Mr. Barron said Monday that the lien sales are expected to raise about $6 million, or just enough to close the budget gap for the current fiscal year.
But Mr. Robinson, who said he would ultimately be paid for his services through Fleet/Norstar, estimated that the proceeds could be substantially higher, raising as much as $10 million.
"We had initially taken a very conservative approach in the amount committed for purpose of closing the gap," Mr. Robinson said, referring to an initial commitment of $4.5 million from the sales to close the budget gap.
Preparations will eat into some of the proceeds of the lien sales, Mr. Robinson said.
Costs for title searches, legal services, mailings of notices, mandatory advertisement of the lien sales in The Bridgeport Post, and the cost of the auction itself should total about $500,000, Mr. Robinson said.
Other expenses include the city's bond counsel. Updike, Kelly & Spellacy P.C., which is providing counsel for the deal, and the Florida law firm of Greenberg, Traurig, Hoffman, Lipoff, Rosen & Quentel, P.A., which is serving as counsel to Fleet/Norstar.
Meanwhile, officials at Standard & Poor's Corp. confirmed Monday that they visited the city last week to assess its credit prospects. The rating agency has assigned a CCC rating to the city's outstanding $77 million of uninsured general obligation bonds, and Richard Marino, a vice president at Standard & Poor's, said they the agency was reviewing the rating for possible upgrade in the next several weeks.
Standard & Poor's lowered its ratings on Bridgeport bonds to CCC from BBB on June 7, shortly after then-Mayor Mary C. Moran revealed that she had filed a petition to shelter the city from its creditors under Chapter 9 of the federal Bankruptcy Code, the section reserved for municipalities.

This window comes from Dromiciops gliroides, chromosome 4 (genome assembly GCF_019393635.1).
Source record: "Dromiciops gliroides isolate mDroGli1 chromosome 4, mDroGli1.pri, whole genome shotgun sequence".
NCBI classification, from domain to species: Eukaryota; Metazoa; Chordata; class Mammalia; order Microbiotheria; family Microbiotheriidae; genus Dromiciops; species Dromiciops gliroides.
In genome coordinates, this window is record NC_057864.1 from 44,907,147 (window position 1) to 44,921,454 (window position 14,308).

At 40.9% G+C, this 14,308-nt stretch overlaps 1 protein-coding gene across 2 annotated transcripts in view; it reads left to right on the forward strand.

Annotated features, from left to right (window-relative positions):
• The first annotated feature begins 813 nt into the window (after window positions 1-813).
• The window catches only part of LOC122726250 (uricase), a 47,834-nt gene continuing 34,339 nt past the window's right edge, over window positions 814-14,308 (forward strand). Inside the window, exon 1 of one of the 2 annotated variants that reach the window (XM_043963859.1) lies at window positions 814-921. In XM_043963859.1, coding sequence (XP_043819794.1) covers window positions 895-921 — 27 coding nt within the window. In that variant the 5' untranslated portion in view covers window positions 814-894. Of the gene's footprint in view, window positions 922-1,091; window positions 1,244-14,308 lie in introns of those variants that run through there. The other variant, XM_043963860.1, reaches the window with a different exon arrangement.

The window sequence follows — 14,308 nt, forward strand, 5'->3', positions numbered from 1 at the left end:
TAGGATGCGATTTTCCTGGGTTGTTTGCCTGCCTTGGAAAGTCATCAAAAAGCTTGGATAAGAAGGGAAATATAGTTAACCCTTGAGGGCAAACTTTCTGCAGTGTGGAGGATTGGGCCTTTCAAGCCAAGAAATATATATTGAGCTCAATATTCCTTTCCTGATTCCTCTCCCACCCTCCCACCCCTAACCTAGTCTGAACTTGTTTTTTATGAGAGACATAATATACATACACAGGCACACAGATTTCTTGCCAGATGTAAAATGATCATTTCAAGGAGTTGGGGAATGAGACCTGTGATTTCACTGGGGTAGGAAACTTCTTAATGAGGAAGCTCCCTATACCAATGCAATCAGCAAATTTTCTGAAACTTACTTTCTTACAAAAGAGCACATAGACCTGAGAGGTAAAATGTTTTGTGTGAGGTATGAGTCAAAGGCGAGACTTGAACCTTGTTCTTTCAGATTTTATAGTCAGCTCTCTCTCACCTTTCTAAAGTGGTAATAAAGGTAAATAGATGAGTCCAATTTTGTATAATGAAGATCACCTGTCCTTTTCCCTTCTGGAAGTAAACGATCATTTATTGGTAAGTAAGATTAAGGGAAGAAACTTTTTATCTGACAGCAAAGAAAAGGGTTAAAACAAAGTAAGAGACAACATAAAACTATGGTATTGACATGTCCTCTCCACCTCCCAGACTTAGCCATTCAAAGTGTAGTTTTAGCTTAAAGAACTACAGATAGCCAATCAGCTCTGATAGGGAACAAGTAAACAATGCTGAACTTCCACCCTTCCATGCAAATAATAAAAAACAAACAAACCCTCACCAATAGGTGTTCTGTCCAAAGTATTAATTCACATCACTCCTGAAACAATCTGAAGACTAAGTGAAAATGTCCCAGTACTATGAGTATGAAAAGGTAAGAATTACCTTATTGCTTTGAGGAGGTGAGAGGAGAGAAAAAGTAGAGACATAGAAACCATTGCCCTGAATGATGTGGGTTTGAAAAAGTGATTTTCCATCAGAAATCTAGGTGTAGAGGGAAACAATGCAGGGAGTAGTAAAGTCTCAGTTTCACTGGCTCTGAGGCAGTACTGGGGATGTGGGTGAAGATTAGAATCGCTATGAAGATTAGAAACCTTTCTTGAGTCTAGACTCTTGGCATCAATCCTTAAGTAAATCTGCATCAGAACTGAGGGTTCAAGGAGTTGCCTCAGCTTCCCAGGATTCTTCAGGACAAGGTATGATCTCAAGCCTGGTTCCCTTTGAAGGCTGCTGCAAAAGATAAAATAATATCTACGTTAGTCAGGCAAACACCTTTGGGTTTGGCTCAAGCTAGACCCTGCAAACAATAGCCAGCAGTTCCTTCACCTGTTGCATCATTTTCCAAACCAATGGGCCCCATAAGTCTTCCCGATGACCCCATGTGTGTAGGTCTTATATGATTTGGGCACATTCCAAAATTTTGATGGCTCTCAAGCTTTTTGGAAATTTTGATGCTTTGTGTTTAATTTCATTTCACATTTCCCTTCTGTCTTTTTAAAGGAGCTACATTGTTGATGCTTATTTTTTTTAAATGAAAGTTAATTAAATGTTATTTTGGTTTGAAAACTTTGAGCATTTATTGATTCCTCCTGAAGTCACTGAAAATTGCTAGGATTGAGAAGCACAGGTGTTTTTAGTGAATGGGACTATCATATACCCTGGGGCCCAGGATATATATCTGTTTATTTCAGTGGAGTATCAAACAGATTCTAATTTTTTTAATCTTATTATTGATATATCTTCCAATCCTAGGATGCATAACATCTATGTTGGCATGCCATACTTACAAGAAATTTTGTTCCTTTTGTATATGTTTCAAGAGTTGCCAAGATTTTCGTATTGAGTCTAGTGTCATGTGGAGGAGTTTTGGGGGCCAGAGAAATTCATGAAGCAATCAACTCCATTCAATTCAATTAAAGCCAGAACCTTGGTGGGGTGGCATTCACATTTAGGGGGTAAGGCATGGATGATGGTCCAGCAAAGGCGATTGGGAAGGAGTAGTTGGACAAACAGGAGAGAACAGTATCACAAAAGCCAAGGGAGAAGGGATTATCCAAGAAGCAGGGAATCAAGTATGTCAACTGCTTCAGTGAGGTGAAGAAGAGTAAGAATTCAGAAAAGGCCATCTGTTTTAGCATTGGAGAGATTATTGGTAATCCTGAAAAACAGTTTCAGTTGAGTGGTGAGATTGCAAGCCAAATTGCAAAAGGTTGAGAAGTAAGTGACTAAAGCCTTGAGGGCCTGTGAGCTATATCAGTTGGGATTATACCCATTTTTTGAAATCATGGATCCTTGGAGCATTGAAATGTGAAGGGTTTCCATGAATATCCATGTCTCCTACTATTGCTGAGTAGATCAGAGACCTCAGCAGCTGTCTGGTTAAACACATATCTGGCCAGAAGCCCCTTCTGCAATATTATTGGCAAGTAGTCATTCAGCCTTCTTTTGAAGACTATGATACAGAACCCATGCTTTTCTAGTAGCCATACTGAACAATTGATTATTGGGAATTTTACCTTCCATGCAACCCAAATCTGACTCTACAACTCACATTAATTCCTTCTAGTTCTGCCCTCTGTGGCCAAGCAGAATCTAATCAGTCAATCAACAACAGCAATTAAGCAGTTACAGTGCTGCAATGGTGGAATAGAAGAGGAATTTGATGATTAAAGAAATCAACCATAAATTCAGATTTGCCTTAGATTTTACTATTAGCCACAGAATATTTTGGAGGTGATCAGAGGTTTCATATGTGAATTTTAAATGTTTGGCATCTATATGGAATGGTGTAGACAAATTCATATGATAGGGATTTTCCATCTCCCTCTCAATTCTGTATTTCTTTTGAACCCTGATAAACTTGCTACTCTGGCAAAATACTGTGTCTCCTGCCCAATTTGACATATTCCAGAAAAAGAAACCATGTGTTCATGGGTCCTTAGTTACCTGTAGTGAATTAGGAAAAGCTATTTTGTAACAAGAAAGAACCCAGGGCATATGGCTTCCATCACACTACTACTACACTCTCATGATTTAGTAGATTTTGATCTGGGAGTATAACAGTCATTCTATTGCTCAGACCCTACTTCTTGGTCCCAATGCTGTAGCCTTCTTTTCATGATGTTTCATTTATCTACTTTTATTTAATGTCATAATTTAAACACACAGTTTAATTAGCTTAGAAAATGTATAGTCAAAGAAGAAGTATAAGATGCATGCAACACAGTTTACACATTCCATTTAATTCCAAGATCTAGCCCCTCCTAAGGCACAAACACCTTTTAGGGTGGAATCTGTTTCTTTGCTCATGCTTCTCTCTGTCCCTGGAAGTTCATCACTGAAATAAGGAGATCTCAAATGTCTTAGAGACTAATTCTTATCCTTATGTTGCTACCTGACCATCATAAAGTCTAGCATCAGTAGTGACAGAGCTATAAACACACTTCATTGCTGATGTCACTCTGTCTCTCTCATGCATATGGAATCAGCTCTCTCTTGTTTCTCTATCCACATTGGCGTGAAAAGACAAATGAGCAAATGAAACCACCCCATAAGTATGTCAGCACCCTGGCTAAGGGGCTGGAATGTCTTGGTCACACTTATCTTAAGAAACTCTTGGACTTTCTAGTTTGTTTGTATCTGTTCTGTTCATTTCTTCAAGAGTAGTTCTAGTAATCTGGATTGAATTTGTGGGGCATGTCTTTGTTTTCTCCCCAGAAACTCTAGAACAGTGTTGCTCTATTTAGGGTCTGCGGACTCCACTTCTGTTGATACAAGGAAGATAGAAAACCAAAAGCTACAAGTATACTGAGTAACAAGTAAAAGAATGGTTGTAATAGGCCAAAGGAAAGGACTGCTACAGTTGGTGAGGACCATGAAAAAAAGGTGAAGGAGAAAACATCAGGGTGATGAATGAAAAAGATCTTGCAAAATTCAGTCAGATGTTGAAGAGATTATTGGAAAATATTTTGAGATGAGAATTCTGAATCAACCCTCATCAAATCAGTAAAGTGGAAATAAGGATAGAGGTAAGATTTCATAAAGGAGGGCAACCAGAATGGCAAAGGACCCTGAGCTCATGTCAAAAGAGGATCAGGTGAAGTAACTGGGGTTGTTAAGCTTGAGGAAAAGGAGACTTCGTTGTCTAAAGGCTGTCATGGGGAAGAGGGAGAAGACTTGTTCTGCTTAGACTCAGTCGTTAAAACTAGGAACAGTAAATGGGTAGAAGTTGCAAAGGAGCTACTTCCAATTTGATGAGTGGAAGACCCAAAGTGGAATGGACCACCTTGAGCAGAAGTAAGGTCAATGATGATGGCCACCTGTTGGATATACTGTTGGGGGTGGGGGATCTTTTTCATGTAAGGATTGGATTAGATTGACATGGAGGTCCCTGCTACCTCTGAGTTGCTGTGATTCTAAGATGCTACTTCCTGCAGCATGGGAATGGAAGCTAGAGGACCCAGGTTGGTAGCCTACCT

Moody's lowered its rating for Bridgeport's uninsured GO bonds to B from Baa on June 17.
On Monday, Mr. Robinson said the bankruptcy had harmed the city.
"The bankruptcy did exactly what I said it would: It prevented the city from entering the credit markets and provided for a loss of bond rating," he said. "It damaged the city's reputation, its image, and its fiscal viability.
"If there is a positive side," he added, the historic bankruptcy "showed the distress that urban America is faced with a made Bridgeport the poster child of the cities."
The bankruptcy may continue to prevent the city from issuing new debt in the near future.
According to Standard & Poor's officials, the only new borrowing expected by the city will come from the state revolving fund for clean water projects. The city faces about $300 million in improvements to meet clean water standards, the rating agency officials said.
Any debt issuance by Bridgeport must, under the terms of a state oversight law passed in 1988, be approved by the Bridgeport Financial Review Board, which is headed by William J. Cibes Jr., the top financial official under Gov. Lowell P. Weicker Jr.
At the board's next meeting, slated for today, discussion is expected to focus on the city's proposed fiscal 1993 budget, which includes a $10 million cut in debt service spending, according to Mr. Robinson.
Under a deal under discussion with Gov. Weicker, the state could purchase the city's Beardsley Zoological Gardens Zoo for $40 million, some of which would be used to lessen the debt service burden for the coming fiscal year.
Mr. Robinson, however, said he doubted whether a sale or lease agreement for the zoo could be completed by the coming fiscal year. "They could be years away from that," he said.